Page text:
This confection is the Range Rover Sport SVR-based Overfinch SuperSport. Which somehow manages to be even less subtle than the SVR, a car that is already about as subtle as Donald Trump.
Overfinch has added its own bumpers, grille, side skirts, bonnet, rear spoiler and many, many vents. Much of that lot is bare carbonfibre, available in the usual satin or gloss finish. Or, if you prefer, you can have a “crushed” effect or a herringbone weave. It rides on 22in wheels.
Under the bonnet, Overfinch has added a cold-air induction kit, while gases exit via a lightweight titanium exhaust which delivers “impressive volume.” Because what the standard SVR is most lacking in is volume.
Sorry, that’s what the standard SVR is least lacking in!
Overfinch claims these mods improve performance, but doesn’t provide any figures to back that claim up. We reckon the carbonfibre engine cover alone knocks at least a tenth of a second off the 0-60mph time.
The standard SVR produces 567hp and 516lb/ft of torque from its 5.0-litre, supercharged V8 motor, enough for a 0-62mph time of 4.5secs and a top speed of 176mph. Pretty profound performance in a car that weighs 2.5 tons.
Overfinch retrims the interior of the SuperSport to the buyer’s (lack of?) taste, as well.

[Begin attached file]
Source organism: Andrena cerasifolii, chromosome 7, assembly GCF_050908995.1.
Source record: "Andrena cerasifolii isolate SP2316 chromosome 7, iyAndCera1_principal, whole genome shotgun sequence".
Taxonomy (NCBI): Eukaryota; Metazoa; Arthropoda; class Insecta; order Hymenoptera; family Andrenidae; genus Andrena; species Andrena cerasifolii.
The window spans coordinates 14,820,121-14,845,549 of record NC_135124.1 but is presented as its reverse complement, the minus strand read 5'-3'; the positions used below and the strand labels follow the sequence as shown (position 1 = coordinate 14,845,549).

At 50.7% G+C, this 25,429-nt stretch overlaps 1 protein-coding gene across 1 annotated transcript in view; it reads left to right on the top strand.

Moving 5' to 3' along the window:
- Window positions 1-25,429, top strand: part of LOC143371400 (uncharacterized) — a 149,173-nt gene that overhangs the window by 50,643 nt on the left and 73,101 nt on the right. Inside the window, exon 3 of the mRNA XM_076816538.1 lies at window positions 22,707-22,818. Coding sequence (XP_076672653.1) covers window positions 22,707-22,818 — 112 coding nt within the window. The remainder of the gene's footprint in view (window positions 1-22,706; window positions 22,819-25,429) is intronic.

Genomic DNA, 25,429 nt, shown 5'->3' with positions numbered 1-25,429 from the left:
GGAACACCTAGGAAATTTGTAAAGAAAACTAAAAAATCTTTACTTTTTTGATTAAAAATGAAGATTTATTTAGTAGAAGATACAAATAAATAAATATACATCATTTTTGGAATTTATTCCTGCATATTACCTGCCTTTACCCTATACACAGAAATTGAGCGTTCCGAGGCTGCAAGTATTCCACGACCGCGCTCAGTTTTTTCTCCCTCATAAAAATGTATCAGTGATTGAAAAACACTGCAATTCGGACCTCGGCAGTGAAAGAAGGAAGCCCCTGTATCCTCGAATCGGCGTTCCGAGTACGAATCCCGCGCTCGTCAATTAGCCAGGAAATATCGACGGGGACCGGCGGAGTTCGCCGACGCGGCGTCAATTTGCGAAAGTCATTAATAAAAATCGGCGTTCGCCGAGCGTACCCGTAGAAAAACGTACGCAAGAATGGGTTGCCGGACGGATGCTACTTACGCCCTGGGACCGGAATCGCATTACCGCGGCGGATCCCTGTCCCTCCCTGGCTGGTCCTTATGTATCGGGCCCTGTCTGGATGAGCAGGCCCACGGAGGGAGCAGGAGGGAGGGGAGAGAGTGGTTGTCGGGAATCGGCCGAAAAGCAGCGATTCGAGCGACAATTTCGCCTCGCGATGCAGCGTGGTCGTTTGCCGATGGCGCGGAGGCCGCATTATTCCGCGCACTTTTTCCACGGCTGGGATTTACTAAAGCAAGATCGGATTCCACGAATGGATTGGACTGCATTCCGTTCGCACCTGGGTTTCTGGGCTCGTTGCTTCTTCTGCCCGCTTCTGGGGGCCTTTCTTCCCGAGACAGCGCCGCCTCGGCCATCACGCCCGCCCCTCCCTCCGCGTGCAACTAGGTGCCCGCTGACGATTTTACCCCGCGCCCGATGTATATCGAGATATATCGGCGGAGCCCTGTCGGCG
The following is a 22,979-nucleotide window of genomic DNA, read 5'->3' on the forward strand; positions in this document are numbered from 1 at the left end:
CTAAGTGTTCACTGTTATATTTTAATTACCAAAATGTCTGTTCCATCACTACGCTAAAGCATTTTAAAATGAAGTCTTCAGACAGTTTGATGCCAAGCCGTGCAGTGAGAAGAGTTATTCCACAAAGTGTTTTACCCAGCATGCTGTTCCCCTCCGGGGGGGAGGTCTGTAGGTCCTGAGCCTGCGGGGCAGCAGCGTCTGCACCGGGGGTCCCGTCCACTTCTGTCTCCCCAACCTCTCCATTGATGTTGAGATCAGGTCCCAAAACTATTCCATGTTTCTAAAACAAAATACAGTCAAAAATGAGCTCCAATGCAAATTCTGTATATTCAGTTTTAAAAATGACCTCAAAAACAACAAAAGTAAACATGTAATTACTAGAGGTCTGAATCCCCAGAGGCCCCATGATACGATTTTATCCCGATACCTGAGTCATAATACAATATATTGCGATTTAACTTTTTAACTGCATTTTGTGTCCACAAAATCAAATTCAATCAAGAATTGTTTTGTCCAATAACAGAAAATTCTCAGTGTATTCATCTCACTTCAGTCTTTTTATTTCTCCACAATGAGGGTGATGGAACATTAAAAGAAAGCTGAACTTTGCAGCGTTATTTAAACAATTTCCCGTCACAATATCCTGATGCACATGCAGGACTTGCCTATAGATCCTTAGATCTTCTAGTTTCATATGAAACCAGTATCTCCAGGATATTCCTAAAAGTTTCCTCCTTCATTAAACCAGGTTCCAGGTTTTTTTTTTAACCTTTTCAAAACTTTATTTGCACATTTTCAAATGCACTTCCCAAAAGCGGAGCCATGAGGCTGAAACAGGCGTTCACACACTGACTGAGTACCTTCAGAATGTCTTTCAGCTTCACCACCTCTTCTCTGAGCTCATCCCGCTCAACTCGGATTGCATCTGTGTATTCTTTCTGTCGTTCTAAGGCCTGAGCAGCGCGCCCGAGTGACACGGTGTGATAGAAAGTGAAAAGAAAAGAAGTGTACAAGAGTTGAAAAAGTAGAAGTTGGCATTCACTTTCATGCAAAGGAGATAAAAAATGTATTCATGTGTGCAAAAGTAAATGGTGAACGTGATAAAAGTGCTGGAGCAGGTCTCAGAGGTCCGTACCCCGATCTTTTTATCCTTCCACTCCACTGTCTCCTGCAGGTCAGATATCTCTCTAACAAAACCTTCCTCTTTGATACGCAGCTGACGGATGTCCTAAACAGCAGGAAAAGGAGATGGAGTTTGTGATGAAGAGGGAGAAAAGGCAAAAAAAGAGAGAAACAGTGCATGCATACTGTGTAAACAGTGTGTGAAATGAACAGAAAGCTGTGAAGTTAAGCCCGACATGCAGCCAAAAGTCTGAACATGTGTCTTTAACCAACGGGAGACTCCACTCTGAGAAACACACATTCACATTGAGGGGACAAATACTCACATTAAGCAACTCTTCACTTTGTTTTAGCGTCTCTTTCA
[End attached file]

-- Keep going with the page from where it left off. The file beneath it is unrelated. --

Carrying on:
25 examples of the SuperSport will be built. There are virtually limitless options for the colour of the bodywork and upholstery, and Overfinch has the ability to build in whatever custom features the buyer wants. As such, Overfinch reckons that no two examples will be the same.
Price? If you gave to ask, etc.
Leeds-based Overfinch started modifying Range Rovers not long after the model was launched in the 1970s. Its Chevrolet V8 engine swaps became legendary but, in recent years, the Range Rover has become so complex and powerful that swapping in a different motor is largely redundant. Instead, it has focused more on aesthetics and custom accessories.
The craftsmanship involved is unimpeachable. As for tastefullness? You make up your own mind.
By Graham King